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Details of Grant 

EPSRC Reference: EP/F038135/1
Title: COincident Probabilistic climate change weather data for a Sustainable built Environment (COPSE)
Principal Investigator: Underwood, Professor C
Other Investigators:
Researcher Co-Investigators:
Project Partners:
3D Reid Aedas Architects Ltd Bristol City Council
Buro Happold Derrick Braham Associates Ltd DesignBuilder Software Ltd
Environmental Design Solutions Faber Maunsell Ltd Fielden Clegg Bradley
Hoare LEA Hopkins Architects Integrated Environmental Solutions Ltd
King Shaw Associates
Department: Fac of Engineering and Environment
Organisation: Northumbria, University of
Scheme: Standard Research
Starts: 26 August 2008 Ends: 25 August 2011 Value (£): 84,790
EPSRC Research Topic Classifications:
Building Ops & Management
EPSRC Industrial Sector Classifications:
Construction Environment
Related Grants:
EP/F038178/1 EP/F038194/1 EP/F038100/1 EP/F038186/1
Panel History:
Panel DatePanel NameOutcome
27 Nov 2007 Probabilistic Scenarios Peer Review Panel Announced
Summary on Grant Application Form
This project will develop sound methods for future climate change data for building designers to use for new buildings and refurbishments, most of which will last to the end of this century. The outputs will primarily be: academic papers and a draft for a Chartered Institution of Building Services Engineers, CIBSE, Technical Memorandum, suitable for practising designers; case studies to validate the new weather data design methodology and assess the potential adaptation of new and refurbished buildings to reduce carbon emissions. This TM will also be useful for CIBSE to use to determine a consistent future weather design methodology and future data for its new Design Guide, which is the fundamental document used by Building Services Engineers for designing buildings and their services. It is a supporting document for the Government's Building Regulations. The basis for this CIBSE data will be the new UK Climate Impacts Programme, UKCIP, future scenarios due in 2008, UKCIP08, with probabilities of various future weather outcomes for this century.To ensure that the new, probabilistic outputs will be useful to professionals, and to reflect best practice in design, there will be strong stakeholder involvement through the formation of a Stakeholders Group, via CIBSE, (Weather Task Force and collaborating consultancies), the Manchester-led EPSRC SCORCHIO project, (looking at urban heat island and climate change vulnerability, with contacts to UKCIP and the Tyndall Centre), architects and software houses. Policy makers will be reached via the Stakeholder Group Corresponding Members linked to the Department for Communities and Local Government and their contractors, including BRE. Risk levels will be assessed and data provided to enable designers to use the data with confidence. This bottom-up approach will serve to inform policy makers of what can be achieved practically. In addition there will be numerous case studies for validating the new methodology andTo provide this consistency, a novel method will be developed which will allow UKCIP08 scenarios and probabilistic weather data to be the basis of design which takes into account coincident weather parameters, e.g. solar radiation, air temperature, wind speed and direction. It is known that solar and air temperature have profound and sometimes differing influences on the comfort and carbon emissions of the building and that design values in the Guide are not necessarily coincident. Thus the hottest summer (or summer day) may well not be the sunniest summer (or day). New building design indices will be developed, with the aid of the current building designs contributed by members of the Stakeholder Group and collaborators. Solar radiation data, not covered in detail in the HadRM3 and UKCIP02 models, will be developed to satisfy designers' requirements. Likewise wind data, although the confidence level will be lower. It will be crucial to include wind data since wind drives natural ventilation. Rainfall duration and quantity are also important in the building design process because of drainage and rain penetration damage and designers' requirements will again be reviewed.Urban heat island effects, (where the urban areas are often hotter than the nearby rural areas), briefly mentioned in the present Guide, will be developed from the EPSRC SCORCHIO work to provide more realistic urban weather data. Local modification or downscaling will also be applied to generate data for other sites in the UK. This will enable the new Guide to cover more than the current 14 sites for which data were developed by Manchester for CIBSE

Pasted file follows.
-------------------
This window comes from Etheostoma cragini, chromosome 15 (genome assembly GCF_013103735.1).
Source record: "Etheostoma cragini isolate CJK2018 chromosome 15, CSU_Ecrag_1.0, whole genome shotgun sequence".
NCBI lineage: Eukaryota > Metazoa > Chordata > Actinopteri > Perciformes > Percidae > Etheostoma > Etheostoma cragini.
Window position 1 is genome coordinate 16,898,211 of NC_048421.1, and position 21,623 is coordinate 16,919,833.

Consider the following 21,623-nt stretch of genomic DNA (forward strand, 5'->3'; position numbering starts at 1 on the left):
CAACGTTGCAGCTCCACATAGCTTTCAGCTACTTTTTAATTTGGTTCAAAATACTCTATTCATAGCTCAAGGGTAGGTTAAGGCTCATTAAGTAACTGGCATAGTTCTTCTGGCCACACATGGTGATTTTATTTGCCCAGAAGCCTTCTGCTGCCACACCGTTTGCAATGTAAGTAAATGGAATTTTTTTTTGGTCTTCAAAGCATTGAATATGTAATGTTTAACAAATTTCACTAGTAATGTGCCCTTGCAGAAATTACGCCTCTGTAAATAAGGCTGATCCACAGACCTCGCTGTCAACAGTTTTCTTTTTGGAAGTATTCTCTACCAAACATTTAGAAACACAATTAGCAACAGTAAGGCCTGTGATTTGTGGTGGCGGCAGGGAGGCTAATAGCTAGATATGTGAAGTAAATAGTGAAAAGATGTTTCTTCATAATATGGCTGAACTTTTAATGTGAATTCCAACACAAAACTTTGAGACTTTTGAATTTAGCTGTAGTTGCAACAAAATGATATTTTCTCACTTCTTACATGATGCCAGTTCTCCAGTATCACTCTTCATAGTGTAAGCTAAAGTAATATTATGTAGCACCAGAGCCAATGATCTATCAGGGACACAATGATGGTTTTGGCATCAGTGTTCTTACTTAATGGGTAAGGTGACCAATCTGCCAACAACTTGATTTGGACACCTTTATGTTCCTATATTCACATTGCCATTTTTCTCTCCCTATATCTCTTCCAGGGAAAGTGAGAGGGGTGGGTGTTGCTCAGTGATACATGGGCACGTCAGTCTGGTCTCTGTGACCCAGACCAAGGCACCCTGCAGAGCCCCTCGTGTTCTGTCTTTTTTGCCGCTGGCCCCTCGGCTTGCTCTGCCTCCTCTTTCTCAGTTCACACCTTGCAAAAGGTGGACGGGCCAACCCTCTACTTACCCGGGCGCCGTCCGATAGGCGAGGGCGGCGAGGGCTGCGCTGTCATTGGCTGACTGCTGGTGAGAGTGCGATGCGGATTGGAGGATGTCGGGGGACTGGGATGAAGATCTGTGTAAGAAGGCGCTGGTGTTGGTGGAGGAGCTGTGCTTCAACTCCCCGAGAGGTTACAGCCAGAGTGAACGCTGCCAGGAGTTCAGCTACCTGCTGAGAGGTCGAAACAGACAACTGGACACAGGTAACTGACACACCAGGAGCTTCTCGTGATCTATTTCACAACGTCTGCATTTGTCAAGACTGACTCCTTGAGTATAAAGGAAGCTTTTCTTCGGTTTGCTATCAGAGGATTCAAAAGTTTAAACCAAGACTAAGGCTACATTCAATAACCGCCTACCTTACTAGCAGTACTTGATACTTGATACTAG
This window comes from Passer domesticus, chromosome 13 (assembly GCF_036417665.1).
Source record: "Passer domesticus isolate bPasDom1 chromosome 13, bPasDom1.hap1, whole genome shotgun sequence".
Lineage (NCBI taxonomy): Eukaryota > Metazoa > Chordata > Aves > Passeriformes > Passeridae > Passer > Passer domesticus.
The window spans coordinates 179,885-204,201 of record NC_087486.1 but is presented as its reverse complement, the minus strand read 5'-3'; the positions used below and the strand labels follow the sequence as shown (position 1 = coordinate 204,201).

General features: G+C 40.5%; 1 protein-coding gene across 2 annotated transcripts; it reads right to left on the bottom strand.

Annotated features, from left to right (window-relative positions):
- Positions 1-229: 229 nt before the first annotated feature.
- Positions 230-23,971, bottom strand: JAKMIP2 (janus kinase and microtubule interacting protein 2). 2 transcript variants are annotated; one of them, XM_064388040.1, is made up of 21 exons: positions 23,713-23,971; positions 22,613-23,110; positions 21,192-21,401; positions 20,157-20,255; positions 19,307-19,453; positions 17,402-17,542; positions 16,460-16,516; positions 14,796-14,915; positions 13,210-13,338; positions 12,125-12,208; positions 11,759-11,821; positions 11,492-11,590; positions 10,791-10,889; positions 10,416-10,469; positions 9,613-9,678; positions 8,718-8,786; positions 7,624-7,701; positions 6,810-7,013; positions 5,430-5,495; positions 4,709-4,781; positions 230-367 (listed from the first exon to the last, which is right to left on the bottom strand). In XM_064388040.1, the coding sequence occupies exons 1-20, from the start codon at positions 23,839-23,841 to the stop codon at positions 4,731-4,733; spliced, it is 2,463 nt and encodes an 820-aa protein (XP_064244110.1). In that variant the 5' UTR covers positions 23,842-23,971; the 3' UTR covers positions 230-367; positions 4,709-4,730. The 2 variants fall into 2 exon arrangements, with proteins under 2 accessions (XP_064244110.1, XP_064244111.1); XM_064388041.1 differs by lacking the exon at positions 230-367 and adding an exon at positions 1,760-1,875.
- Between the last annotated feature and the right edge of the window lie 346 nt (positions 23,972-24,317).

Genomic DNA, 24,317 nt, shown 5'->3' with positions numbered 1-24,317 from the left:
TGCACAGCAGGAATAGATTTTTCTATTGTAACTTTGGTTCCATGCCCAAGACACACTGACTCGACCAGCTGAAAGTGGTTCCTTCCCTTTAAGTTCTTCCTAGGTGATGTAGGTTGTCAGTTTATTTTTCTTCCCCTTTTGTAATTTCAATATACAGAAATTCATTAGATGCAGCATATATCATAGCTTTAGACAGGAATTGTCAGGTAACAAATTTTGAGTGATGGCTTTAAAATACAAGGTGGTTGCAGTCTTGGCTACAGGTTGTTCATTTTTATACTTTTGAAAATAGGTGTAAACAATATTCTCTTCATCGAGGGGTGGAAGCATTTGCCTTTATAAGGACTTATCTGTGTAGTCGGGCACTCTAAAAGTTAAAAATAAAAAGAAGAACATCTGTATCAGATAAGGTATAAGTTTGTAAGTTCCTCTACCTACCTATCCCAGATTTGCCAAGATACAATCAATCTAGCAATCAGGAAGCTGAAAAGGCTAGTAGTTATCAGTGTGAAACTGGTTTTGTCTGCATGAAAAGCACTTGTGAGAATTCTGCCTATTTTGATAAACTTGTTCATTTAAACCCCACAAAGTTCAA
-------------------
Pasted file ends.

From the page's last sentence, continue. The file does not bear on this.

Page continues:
Key Findings
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Potential use in non-academic contexts
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